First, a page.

Political Rewind: Author Farah Stockman talks class divide and the politics of blue-collar America
Tuesday on Political Rewind, we spoke to Pulitzer Prize-winning journalist Farah Stockman, author of American Made: What Happens to People When Work Disappears. The new book follows the fate of three Americans in the Rust Belt abandoned by a manufacturing economy relocating to cheaper labor overseas. Shannon, John and Wally each come from different backgrounds, but each derive a sense of identity from their work at a steel ball bearing plant in Indianapolis. So what happens when the factory closes down?
Stockman's telling of the story is an earnest and unflinching closeup of the connection between labor, identity, class and politics against the backdrop of the shifting sands of the American political landscape.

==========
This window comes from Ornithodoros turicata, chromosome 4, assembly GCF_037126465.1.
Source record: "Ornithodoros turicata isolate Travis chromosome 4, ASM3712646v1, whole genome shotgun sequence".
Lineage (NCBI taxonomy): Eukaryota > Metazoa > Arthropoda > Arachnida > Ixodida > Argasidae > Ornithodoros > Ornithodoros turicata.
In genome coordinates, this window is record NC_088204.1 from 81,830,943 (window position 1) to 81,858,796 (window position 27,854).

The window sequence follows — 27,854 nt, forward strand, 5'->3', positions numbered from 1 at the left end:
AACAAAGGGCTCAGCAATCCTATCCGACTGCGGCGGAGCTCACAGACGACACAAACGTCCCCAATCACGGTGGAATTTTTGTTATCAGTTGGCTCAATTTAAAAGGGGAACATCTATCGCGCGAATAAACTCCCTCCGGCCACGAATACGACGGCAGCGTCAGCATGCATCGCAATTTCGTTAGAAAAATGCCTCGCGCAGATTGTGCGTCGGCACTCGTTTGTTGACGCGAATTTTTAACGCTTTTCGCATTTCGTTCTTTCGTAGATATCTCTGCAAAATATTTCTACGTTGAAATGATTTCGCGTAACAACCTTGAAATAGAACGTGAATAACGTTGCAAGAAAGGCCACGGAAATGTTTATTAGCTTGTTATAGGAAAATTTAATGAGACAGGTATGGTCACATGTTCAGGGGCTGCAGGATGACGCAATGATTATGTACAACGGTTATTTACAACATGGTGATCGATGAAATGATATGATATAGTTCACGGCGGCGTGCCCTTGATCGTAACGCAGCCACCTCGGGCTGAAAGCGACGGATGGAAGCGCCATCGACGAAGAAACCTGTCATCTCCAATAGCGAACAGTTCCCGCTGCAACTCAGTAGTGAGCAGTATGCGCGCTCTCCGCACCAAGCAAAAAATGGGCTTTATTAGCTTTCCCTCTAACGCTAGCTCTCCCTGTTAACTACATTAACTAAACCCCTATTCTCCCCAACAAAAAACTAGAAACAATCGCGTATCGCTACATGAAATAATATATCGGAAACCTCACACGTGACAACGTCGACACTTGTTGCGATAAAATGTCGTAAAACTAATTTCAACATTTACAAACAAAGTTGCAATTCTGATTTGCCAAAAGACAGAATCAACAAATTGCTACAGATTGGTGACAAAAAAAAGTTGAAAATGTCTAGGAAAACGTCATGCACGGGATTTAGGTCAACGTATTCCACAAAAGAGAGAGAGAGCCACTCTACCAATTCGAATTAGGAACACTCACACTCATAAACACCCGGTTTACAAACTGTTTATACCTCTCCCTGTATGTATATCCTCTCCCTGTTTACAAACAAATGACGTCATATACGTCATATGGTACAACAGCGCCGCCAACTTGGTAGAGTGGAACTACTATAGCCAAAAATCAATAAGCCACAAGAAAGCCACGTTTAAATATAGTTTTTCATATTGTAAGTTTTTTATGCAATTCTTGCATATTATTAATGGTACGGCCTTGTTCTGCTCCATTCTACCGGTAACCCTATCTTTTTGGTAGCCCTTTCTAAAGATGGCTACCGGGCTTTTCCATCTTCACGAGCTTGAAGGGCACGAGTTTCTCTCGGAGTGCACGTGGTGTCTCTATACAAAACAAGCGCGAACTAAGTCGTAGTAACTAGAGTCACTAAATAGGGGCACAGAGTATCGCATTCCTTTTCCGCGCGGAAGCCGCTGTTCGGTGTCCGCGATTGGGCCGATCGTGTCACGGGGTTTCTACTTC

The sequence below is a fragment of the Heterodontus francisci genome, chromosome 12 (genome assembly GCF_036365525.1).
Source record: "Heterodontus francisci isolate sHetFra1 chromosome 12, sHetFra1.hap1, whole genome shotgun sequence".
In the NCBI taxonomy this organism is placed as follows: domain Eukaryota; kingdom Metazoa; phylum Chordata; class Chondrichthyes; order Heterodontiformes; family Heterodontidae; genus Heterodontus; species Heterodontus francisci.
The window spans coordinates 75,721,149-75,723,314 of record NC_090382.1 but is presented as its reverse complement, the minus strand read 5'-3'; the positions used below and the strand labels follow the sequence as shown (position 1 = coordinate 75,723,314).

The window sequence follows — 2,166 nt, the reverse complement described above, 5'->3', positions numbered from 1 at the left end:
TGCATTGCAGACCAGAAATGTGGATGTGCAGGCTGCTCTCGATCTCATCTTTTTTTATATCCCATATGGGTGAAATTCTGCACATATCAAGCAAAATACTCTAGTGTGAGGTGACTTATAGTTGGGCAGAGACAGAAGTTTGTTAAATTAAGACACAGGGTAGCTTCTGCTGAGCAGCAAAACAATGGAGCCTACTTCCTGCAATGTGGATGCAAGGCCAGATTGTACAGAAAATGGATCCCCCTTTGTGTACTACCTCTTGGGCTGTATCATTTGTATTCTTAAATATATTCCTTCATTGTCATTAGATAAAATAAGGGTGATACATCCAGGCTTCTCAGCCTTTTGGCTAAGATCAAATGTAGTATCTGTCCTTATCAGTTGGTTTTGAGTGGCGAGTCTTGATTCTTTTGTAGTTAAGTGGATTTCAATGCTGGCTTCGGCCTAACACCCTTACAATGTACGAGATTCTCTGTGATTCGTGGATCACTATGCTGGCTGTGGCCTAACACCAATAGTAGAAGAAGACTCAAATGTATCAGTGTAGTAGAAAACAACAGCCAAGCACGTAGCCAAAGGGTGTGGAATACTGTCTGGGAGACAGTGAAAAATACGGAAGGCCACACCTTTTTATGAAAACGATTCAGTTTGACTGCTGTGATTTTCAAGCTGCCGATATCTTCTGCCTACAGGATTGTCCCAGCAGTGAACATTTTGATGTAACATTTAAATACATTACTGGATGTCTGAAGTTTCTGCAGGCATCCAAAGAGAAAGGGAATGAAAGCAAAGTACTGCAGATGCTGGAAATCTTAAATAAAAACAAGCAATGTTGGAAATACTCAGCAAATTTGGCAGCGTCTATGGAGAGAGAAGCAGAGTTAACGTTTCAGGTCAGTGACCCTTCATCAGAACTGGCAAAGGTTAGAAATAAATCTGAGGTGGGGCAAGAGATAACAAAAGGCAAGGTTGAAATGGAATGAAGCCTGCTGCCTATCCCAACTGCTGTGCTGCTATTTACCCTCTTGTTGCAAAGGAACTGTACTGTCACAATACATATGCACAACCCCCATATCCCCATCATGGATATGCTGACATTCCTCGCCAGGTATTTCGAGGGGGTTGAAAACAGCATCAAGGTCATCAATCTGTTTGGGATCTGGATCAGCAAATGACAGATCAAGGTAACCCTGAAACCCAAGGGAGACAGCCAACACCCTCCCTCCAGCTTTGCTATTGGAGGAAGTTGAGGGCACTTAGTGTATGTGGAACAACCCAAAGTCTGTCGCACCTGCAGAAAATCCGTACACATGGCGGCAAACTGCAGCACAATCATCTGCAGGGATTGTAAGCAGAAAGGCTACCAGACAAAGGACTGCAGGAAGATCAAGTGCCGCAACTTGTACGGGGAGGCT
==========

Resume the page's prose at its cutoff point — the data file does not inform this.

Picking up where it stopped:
Meanwhile, the U.S. Senate skipped their recess this week to push forward two voting bills. Under current Senate rules, it takes 60 senators to end debate and proceed to a vote. But reaching that majority in an evenly divided Senate is not likely.
In the Georgia House, a new bill, HB 853, aims to prioritize mental health treatment over incarceration.
Tomorrow on Political Rewind:
We are set to speak to The Atlanta Journal-Constitution's politics reporter Greg Bluestein.